Chapter 1: where we meet the hatchling [+ video]

I’d like to introduce you to my little dragon hatchling!

Hit play to see behind-the-scenes making this maquette. (And if you missed seeing Kepler goat in the prologue video, don’t worry, he makes a special appearance in this one!)

Duration: 2½ minutes. If you enjoyed this video, please help me out and like + comment on YouTube!

Little hatchling is not from around here. He was born in the wilds of Wellington at my art school, The Learning Connexion. There must have been a fair amount of magic swirling around – a lot of mythical, legendary, and fantastic creatures were born the same week!

Technically speaking, he’s a wyvern

He has four limbs – two hind legs and his arms are wings. Dragons are 6-limbed creatures with four legs and two wings. But unless you’re talking English, Scottish, or Irish heraldry, you can generally use the terms ‘dragon’ and ‘wyvern’ interchangeably.

His anatomy is rather fascinating

If we look at his skeleton, the head, down the neck, spine and hind legs are like a horse. And the arms, hands, and fingers are bat-like. Or human-like. The bone structure of a bat’s arms and hands are actually very similar to a human’s.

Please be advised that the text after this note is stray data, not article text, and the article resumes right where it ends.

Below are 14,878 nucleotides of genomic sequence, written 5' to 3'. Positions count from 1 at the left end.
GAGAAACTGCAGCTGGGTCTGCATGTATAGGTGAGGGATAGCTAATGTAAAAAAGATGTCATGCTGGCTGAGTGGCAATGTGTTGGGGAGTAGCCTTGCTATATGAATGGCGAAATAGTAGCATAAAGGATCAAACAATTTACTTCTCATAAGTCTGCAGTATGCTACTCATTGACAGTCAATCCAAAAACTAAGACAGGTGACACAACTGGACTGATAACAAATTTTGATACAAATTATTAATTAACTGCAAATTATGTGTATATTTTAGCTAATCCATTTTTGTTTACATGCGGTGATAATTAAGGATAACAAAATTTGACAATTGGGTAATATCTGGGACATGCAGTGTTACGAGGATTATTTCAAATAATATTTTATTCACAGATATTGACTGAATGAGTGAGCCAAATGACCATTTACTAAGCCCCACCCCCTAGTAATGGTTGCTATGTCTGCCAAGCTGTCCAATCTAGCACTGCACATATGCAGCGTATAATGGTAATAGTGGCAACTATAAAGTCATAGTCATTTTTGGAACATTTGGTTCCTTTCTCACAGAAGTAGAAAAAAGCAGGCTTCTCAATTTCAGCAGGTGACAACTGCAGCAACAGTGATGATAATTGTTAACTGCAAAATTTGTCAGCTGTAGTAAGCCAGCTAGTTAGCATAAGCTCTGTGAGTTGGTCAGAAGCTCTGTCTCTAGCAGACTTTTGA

It’s almost like someone researched how to patch different animals together to make a fantastic creature…!

The beginnings of the dragon maquette's wire skeleton stands on a sketchbook of dragon anatomy ideas.
The dragon maquette's wire skeleton is complete and is standing on a wooden block.
The hatchling’s full skeleton.

With the big muscles added, he looks somewhat more reptilian. Even as a young dragon, he has these massive haunches for speed and power and springing into the air. And there’s his broad, deep chest which is great for stamina.

TIn foil covers the dragon maquette's wire skeleton to build up the big muscles.
Skeleton with big muscles added.

With skin and more defined muscles, the haunches are starting to resemble a cat’s – especially with this long, expressive tail for balance. And swishing of course. The chest and arms are wiry, strong, and bat-like.

And his neck is curved like a proud stallion. He’s totally getting up to mischief right now!

Dragon hatchling maquette finished and standing proudly on his wooden block, neck curved and wings outstretched.

The blue is an oil-based modelling material called plastilina. It’s handy because it doesn’t dry. But it also doesn’t lend itself to fine details. So he’s a little soft and unformed.

Which is fine. He’s still a baby. We won’t know what sort of dragon he’ll grow up to be until he gets older.

Dragon hatchling maquette finished and standing proudly on his wooden block, neck curved and wings outstretched.

In the next chapter…

We’ll show you how a spot of Old Master painter research turned into inspiration for lighting and a pose. The portrait begins!

Hatchling and I will see you there.